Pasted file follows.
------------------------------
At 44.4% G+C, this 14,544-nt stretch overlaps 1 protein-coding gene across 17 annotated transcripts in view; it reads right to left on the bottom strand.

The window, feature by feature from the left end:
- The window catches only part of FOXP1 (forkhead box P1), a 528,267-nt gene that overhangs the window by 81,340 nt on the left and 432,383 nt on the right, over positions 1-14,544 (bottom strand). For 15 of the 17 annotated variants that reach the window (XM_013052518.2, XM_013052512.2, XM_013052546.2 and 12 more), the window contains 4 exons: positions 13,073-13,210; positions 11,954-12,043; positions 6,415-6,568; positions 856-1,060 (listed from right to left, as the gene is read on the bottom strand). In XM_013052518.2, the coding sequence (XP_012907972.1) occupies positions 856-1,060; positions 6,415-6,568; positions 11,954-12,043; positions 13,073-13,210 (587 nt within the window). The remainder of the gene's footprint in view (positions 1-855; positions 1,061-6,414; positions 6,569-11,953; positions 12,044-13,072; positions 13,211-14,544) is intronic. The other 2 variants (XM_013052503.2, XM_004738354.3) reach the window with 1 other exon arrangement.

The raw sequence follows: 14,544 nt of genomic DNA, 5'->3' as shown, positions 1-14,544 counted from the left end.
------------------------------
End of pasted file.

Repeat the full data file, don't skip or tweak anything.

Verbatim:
At 44.4% G+C, this 14,544-nt stretch overlaps 1 protein-coding gene across 17 annotated transcripts in view; it reads right to left on the bottom strand.

The window, feature by feature from the left end:
- The window catches only part of FOXP1 (forkhead box P1), a 528,267-nt gene that overhangs the window by 81,340 nt on the left and 432,383 nt on the right, over positions 1-14,544 (bottom strand). For 15 of the 17 annotated variants that reach the window (XM_013052518.2, XM_013052512.2, XM_013052546.2 and 12 more), the window contains 4 exons: positions 13,073-13,210; positions 11,954-12,043; positions 6,415-6,568; positions 856-1,060 (listed from right to left, as the gene is read on the bottom strand). In XM_013052518.2, the coding sequence (XP_012907972.1) occupies positions 856-1,060; positions 6,415-6,568; positions 11,954-12,043; positions 13,073-13,210 (587 nt within the window). The remainder of the gene's footprint in view (positions 1-855; positions 1,061-6,414; positions 6,569-11,953; positions 12,044-13,072; positions 13,211-14,544) is intronic. The other 2 variants (XM_013052503.2, XM_004738354.3) reach the window with 1 other exon arrangement.

The raw sequence follows: 14,544 nt of genomic DNA, 5'->3' as shown, positions 1-14,544 counted from the left end.